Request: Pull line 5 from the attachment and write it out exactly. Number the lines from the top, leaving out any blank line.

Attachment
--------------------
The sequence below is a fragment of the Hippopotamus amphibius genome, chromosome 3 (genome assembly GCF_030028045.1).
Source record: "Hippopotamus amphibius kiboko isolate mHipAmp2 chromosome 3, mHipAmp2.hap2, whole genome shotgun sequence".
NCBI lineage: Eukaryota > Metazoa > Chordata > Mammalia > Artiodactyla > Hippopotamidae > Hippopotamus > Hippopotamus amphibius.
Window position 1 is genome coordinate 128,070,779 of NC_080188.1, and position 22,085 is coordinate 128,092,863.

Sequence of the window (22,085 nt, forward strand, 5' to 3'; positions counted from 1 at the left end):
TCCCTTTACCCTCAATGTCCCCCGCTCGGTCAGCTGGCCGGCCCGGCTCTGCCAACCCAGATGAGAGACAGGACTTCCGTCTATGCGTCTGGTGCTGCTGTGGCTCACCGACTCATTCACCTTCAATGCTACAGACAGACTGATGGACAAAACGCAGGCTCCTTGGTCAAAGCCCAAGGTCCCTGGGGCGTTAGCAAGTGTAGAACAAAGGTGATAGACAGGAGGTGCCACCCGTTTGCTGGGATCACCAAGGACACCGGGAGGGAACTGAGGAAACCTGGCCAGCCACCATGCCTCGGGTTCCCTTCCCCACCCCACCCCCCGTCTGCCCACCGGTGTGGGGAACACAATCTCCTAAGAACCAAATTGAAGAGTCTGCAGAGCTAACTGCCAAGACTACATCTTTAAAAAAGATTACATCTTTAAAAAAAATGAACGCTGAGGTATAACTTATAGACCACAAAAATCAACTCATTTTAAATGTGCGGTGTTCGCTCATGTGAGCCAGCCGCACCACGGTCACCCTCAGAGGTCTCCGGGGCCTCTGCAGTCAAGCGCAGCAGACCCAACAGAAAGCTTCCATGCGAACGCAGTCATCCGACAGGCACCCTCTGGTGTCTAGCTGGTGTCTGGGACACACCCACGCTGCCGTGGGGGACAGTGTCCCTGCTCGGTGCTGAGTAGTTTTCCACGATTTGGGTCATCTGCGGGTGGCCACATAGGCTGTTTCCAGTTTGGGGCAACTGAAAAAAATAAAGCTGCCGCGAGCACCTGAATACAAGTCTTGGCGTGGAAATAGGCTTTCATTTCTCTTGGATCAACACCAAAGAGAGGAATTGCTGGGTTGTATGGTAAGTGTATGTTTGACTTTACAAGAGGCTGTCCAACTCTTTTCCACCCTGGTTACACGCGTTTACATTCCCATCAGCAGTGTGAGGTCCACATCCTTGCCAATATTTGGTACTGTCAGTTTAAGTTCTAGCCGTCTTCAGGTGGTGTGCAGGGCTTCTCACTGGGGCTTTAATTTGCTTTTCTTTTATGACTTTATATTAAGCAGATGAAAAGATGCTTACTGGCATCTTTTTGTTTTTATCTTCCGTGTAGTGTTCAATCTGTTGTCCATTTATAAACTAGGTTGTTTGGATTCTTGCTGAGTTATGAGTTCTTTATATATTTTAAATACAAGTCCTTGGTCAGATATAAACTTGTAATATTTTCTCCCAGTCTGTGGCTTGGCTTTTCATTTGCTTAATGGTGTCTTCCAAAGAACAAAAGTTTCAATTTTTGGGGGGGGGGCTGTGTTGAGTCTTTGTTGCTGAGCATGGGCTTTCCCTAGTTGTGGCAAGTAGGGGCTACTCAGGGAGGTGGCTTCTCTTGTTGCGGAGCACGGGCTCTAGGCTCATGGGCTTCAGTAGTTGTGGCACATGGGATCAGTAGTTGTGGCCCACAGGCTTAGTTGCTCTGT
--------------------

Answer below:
Sequence of the window (22,085 nt, forward strand, 5' to 3'; positions counted from 1 at the left end):